According to the copy of Radcliffe’s Occult Encyclopedia that I bought from Mr. Grosche, after death a body still holds a vital essence that is tied to the spirit of the person. Once the soul has been excised from the material plane this vital essence no longer resides in the body. Only then can a person be truly dead. A person who is dead but still retains their vital essence may be resurrected. They are said to be “undead”. Both the Necronomicon and Cultes de Goules describe two creatures that feed on the dead. These creatures happen to be bitter enemies. The first creature is the ghoul. They have a prominent part in mythology and most people have heard of them. The ghoul eats the flesh of the dead but only if it still contains the vital essence. Ghouls are described as being short of stature, having dark skin that is almost black, possessing slender limbs and distended bellies. The other creature is the chaklah’i. Where the ghoul is humanoid, the chaklah’i is more akin to a creature that runs on all fours like a wolf or hyena. They run in packs and are described as having a large bat-like face, a large mouth with long teeth, the hind quarters of a wild dog and long, slender arms that are dark and end in humanoid, clawed hands. Unlike the ghouls, they feast on the vital essence of a dead person instead of the tissue. They will also stalk a living victim and surround them. Their forms are not of the material plane and they will surround the victim in such a way that the victim suffocates due to the displacement of air. One can see how these two creatures are in competition with each other over a fresh cadaver, but feed on it in different ways. While rifling through The Gates of the Necronomicon I discovered spells for conjuring both these beasts.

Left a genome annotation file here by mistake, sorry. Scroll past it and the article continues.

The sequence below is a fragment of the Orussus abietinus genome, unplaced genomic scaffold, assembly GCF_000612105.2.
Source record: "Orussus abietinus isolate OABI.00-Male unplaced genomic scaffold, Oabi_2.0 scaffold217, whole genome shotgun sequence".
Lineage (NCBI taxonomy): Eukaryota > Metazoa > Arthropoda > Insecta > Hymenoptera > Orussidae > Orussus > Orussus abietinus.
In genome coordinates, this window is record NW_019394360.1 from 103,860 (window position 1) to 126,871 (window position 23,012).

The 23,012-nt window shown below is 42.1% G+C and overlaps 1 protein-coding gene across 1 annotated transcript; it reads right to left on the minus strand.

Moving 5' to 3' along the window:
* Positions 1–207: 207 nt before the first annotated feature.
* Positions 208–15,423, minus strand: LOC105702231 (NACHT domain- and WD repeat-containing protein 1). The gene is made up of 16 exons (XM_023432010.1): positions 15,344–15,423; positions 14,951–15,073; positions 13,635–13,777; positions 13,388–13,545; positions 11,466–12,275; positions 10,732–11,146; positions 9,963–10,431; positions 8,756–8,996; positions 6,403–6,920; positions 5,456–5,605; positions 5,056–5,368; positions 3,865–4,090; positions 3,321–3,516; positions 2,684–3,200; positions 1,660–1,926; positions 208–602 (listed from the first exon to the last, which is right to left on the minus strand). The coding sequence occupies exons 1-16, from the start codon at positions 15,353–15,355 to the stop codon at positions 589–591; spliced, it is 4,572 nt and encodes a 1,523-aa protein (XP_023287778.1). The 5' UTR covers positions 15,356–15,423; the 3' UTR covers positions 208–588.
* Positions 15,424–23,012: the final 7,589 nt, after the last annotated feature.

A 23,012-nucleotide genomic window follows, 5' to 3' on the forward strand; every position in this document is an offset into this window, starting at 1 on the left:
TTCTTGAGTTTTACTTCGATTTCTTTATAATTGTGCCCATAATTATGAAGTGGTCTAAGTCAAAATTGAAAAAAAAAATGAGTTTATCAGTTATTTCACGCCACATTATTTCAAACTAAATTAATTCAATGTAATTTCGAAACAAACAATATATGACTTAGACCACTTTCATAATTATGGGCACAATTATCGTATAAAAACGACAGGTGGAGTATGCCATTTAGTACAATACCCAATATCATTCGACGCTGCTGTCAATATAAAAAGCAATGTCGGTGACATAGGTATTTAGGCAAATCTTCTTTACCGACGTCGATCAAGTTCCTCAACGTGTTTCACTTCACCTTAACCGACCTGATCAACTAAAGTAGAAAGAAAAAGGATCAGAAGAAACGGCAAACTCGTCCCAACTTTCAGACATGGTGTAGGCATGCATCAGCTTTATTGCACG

Yesterday I was sitting, staring out of the barred window and daydreaming about the times I used to go canoeing down the Coosa River when Percy snuck up beside me and started talking about Roba el Khaliyeh and G’nar’ka. How could he know those names! My will was at its lowest and I lost it. I began striking him over and over. He fell to the ground and I pounced on him like a wild dog on its prey. I continued pounding my fist into his face. Blood flew and he curled up into a ball but I never relented. When the orderlies pulled me off of him he just laid there in the fetal position shaking and whimpering. The last time I felt that relieved was the night I set upon Billingsley and Hall with the ax. They moved me to solitary confinement, which is a goddamned blessing. Now, at least, I don’t have all of the crazies to deal with.